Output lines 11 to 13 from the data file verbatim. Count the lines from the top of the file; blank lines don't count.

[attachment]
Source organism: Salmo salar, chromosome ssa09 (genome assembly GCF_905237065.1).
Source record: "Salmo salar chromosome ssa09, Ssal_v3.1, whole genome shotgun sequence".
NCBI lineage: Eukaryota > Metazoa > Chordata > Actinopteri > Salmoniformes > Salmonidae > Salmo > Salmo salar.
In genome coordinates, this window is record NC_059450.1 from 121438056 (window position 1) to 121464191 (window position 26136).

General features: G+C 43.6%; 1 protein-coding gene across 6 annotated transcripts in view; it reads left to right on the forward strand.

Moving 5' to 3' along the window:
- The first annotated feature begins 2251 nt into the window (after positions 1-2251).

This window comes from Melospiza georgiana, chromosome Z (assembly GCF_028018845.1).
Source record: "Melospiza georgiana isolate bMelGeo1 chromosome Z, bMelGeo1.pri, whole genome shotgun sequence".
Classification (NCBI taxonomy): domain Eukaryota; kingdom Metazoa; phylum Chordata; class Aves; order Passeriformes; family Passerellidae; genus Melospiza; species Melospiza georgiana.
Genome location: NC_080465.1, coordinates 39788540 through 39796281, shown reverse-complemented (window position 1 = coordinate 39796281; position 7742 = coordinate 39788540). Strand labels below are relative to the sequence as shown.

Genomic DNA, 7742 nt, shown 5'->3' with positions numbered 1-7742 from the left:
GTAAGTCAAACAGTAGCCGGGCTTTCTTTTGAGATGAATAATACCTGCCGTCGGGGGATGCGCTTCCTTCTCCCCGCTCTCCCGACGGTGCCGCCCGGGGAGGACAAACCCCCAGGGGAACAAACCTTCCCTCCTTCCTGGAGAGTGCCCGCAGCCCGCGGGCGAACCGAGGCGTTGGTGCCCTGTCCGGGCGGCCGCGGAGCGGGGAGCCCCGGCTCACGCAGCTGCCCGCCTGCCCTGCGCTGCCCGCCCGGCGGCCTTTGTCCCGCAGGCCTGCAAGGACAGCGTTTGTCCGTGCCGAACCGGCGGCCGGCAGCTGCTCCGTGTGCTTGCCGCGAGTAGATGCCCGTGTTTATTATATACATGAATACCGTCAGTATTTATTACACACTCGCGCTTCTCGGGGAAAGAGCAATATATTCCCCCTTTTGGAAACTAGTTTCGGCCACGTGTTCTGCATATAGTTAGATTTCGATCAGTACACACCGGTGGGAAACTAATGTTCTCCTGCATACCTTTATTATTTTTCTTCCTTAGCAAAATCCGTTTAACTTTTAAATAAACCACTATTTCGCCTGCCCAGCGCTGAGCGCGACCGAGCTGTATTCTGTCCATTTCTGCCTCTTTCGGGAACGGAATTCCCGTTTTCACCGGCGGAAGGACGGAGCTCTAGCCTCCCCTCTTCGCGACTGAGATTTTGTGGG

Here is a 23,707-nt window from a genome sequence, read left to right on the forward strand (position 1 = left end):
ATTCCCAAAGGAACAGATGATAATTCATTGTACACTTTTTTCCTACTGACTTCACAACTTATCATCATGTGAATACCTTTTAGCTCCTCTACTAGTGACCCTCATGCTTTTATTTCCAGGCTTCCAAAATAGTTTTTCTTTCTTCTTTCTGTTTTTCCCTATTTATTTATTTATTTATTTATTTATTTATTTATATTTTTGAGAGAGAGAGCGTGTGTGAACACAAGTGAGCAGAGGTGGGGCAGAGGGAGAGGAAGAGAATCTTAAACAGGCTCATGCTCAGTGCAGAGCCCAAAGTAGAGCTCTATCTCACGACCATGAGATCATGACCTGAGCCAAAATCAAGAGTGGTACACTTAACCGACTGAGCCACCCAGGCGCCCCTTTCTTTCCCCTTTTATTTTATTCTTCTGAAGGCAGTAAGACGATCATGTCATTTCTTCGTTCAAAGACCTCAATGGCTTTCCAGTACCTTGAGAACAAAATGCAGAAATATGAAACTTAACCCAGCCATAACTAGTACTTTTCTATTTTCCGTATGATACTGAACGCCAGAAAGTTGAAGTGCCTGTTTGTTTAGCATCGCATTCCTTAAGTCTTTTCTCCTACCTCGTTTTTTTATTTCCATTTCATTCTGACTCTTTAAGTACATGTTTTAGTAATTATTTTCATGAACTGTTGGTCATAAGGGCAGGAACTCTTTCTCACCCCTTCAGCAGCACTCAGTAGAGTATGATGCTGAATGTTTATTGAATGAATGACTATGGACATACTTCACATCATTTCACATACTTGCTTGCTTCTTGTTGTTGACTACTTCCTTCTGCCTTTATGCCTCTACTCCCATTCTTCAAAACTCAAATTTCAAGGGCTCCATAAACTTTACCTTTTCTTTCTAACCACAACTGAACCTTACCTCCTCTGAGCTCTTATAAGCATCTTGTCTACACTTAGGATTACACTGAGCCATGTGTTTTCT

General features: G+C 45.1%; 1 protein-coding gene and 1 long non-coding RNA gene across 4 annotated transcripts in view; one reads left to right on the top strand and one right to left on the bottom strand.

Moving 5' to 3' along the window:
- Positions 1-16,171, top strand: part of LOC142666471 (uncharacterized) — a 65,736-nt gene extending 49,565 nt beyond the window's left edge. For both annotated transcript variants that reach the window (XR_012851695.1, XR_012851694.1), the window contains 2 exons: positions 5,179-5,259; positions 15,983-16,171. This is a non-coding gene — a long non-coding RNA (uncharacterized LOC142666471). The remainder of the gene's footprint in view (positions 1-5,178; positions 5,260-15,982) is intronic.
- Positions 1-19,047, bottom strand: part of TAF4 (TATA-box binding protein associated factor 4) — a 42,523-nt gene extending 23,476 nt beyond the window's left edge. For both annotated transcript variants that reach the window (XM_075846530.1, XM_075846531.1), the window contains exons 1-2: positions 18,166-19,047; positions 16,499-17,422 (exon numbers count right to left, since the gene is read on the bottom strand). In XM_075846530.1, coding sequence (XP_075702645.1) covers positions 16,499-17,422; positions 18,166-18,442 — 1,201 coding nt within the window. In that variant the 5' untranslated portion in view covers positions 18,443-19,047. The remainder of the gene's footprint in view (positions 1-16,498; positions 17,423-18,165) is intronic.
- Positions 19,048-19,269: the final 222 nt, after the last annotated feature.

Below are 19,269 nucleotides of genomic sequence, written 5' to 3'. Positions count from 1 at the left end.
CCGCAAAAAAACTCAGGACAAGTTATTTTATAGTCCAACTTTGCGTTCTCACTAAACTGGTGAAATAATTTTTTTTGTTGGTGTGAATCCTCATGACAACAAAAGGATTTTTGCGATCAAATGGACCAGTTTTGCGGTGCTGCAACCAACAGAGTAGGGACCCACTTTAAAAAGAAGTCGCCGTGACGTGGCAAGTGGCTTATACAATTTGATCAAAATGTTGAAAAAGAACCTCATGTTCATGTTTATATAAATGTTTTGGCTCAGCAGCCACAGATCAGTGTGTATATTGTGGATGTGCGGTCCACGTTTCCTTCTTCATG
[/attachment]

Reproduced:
Genome location: NC_080465.1, coordinates 39788540 through 39796281, shown reverse-complemented (window position 1 = coordinate 39796281; position 7742 = coordinate 39788540). Strand labels below are relative to the sequence as shown.

Genomic DNA, 7742 nt, shown 5'->3' with positions numbered 1-7742 from the left:
GTAAGTCAAACAGTAGCCGGGCTTTCTTTTGAGATGAATAATACCTGCCGTCGGGGGATGCGCTTCCTTCTCCCCGCTCTCCCGACGGTGCCGCCCGGGGAGGACAAACCCCCAGGGGAACAAACCTTCCCTCCTTCCTGGAGAGTGCCCGCAGCCCGCGGGCGAACCGAGGCGTTGGTGCCCTGTCCGGGCGGCCGCGGAGCGGGGAGCCCCGGCTCACGCAGCTGCCCGCCTGCCCTGCGCTGCCCGCCCGGCGGCCTTTGTCCCGCAGGCCTGCAAGGACAGCGTTTGTCCGTGCCGAACCGGCGGCCGGCAGCTGCTCCGTGTGCTTGCCGCGAGTAGATGCCCGTGTTTATTATATACATGAATACCGTCAGTATTTATTACACACTCGCGCTTCTCGGGGAAAGAGCAATATATTCCCCCTTTTGGAAACTAGTTTCGGCCACGTGTTCTGCATATAGTTAGATTTCGATCAGTACACACCGGTGGGAAACTAATGTTCTCCTGCATACCTTTATTATTTTTCTTCCTTAGCAAAATCCGTTTAACTTTTAAATAAACCACTATTTCGCCTGCCCAGCGCTGAGCGCGACCGAGCTGTATTCTGTCCATTTCTGCCTCTTTCGGGAACGGAATTCCCGTTTTCACCGGCGGAAGGACGGAGCTCTAGCCTCCCCTCTTCGCGACTGAGATTTTGTGGG